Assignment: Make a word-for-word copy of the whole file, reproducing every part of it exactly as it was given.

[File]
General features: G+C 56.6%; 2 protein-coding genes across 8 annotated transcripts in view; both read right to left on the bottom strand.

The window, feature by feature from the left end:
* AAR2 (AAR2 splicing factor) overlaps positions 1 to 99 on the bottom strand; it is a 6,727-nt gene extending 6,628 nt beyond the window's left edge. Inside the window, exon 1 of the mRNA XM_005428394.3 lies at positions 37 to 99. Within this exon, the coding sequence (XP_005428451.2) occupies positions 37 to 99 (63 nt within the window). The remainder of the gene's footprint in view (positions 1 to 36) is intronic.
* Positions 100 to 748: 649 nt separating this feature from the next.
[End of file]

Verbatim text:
General features: G+C 56.6%; 2 protein-coding genes across 8 annotated transcripts in view; both read right to left on the bottom strand.

The window, feature by feature from the left end:
* AAR2 (AAR2 splicing factor) overlaps positions 1 to 99 on the bottom strand; it is a 6,727-nt gene extending 6,628 nt beyond the window's left edge. Inside the window, exon 1 of the mRNA XM_005428394.3 lies at positions 37 to 99. Within this exon, the coding sequence (XP_005428451.2) occupies positions 37 to 99 (63 nt within the window). The remainder of the gene's footprint in view (positions 1 to 36) is intronic.
* Positions 100 to 748: 649 nt separating this feature from the next.